Epidemiology of Candida species infections in critically ill non-immunosuppressed patients

Lancet Infect Dis. 2003 Nov;3(11):685-702. doi: 10.1016/s1473-3099(03)00801-6.


A substantial proportion of patients become colonised with Candida spp during hospital stay, but only few subsequently develop severe infection. Clinical signs of severe infection manifest early but lack specificity until late in the course of the disease, thus representing a particular challenge for diagnosis. Mostly nosocomial, invasive candidiasis occurs in only 1-8% of patients admitted to hospitals, but in around 10% of patients housed in intensive care units where it can represent up to 15% of all nosocomial infections. We review the epidemiology of invasive candidiasis in non-immunocompromised, critically ill patients with special emphasis on disease trends over time, pathophysiology, diagnostic approach, risk factors, and impact. Recent epidemiological data suggesting that the emergence of non-albicans candida strains with reduced susceptibility to azoles, previously linked to the use of new antifungals for empiric and prophylactic therapy in immunocompromised patients, may not have occurred in the critically ill. Management of invasive candidiasis in these patients will be addressed in the December issue of The Lancet Infectious Diseases.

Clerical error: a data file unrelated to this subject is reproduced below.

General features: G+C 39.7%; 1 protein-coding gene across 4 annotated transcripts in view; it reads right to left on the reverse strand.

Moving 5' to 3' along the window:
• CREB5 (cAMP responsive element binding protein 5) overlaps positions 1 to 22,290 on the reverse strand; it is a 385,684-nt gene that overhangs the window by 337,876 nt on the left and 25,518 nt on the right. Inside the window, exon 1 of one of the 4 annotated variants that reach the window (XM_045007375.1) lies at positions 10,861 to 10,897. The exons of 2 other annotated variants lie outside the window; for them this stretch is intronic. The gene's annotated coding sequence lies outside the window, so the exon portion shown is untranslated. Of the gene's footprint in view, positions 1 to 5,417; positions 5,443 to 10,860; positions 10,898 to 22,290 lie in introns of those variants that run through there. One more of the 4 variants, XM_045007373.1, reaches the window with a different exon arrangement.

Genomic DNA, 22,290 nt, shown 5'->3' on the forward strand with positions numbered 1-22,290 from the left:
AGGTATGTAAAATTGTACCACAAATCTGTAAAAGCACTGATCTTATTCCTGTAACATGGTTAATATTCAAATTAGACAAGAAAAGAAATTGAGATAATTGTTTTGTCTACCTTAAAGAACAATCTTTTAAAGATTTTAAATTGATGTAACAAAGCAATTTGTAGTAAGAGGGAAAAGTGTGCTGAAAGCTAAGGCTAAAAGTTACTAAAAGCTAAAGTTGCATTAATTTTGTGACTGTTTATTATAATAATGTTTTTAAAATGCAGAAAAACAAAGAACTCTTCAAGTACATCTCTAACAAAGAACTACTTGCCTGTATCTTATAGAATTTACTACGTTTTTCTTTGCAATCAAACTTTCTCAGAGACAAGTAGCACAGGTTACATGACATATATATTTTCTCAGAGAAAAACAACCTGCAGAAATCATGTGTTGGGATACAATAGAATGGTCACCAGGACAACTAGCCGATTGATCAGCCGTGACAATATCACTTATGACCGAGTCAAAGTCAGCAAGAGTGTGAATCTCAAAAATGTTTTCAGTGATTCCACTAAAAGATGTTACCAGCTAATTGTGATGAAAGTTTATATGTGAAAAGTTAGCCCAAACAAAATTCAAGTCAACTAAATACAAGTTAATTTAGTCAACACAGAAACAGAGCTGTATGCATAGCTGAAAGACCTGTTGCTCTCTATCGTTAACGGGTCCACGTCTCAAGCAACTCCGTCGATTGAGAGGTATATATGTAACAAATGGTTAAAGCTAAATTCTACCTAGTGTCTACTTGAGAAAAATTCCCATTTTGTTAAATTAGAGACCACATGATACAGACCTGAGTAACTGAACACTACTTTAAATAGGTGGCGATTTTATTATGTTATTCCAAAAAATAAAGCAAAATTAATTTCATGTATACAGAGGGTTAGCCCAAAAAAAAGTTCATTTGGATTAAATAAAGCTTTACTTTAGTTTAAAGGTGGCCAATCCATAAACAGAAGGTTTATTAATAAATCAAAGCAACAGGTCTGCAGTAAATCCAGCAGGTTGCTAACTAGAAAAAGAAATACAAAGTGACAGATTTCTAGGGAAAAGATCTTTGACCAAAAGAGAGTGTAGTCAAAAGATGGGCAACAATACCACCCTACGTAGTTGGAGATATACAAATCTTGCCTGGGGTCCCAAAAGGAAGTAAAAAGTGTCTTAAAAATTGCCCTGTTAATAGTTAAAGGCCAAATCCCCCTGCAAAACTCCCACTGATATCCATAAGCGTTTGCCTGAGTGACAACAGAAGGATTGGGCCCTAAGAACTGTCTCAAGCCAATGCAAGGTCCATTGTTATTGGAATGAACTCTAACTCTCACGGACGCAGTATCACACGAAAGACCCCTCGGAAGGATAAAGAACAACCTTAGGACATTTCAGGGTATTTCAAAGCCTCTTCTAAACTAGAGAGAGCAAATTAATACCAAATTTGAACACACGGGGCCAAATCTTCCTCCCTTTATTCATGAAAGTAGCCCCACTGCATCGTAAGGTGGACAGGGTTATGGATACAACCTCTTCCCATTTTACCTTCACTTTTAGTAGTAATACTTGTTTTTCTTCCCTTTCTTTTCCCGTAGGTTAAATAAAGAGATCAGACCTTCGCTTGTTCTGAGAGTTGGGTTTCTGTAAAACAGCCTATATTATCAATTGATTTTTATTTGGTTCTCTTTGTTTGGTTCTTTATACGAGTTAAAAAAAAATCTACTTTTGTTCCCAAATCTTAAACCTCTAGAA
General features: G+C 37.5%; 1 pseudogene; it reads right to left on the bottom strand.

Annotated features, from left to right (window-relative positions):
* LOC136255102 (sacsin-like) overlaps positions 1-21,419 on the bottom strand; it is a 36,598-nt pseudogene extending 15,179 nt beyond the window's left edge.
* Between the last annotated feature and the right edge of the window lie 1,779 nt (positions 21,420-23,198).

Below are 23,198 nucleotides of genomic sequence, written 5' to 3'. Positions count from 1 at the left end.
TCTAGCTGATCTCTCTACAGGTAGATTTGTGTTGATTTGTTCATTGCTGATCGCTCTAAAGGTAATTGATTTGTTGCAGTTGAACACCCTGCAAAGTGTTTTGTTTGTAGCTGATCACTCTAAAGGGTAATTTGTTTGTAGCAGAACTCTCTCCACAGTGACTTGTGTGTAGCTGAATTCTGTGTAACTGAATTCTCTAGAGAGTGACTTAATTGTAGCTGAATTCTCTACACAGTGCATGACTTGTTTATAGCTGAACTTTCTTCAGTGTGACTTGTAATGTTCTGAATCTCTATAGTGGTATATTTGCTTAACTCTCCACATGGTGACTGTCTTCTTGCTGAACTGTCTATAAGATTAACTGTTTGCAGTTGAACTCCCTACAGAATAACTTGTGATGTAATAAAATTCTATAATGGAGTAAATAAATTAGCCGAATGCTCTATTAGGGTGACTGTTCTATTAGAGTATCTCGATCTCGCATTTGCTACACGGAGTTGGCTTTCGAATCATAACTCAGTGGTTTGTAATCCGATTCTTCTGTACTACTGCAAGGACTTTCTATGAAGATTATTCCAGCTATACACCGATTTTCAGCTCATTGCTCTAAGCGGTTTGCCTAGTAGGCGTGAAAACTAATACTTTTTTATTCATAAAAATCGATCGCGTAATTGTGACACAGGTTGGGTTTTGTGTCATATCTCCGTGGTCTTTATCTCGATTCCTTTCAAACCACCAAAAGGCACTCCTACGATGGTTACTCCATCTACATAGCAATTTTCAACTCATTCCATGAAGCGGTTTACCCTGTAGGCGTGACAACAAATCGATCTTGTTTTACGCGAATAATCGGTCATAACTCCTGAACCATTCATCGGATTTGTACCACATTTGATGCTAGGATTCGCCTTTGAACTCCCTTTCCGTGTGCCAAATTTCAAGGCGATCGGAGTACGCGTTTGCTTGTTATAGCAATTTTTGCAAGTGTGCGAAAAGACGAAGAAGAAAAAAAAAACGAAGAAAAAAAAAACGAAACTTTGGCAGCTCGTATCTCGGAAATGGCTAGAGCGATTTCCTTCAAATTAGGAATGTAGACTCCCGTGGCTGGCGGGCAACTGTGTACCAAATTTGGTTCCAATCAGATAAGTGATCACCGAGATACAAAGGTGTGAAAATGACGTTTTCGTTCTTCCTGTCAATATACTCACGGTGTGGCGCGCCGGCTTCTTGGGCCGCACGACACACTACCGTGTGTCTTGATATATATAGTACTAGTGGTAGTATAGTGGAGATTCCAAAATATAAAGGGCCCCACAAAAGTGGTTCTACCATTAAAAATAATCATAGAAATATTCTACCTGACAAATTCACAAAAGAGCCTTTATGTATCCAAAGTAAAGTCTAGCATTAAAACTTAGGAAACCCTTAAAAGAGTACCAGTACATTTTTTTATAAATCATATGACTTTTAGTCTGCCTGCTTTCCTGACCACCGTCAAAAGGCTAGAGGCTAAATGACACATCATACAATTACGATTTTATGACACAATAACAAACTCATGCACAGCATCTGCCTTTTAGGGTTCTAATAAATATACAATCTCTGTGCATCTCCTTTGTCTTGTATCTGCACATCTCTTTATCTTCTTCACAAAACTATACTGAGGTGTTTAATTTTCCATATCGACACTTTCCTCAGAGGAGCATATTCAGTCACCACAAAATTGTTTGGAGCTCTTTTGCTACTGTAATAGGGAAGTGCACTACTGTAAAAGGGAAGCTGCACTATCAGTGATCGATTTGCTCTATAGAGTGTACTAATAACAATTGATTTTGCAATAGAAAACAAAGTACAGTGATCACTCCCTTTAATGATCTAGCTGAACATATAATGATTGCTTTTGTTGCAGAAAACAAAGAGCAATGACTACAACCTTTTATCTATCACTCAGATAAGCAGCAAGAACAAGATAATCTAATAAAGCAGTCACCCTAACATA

Publication types

  • Review

MeSH terms

  • Antifungal Agents / therapeutic use*
  • Candida / drug effects*
  • Candida / isolation & purification
  • Candidiasis / drug therapy
  • Candidiasis / epidemiology*
  • Candidiasis / physiopathology
  • Cross Infection / drug therapy
  • Cross Infection / epidemiology*
  • Cross Infection / physiopathology
  • Global Health
  • Humans
  • Incidence
  • Intensive Care Units
  • Microbial Sensitivity Tests
  • Population Surveillance*
  • Risk Factors
  • Species Specificity


  • Antifungal Agents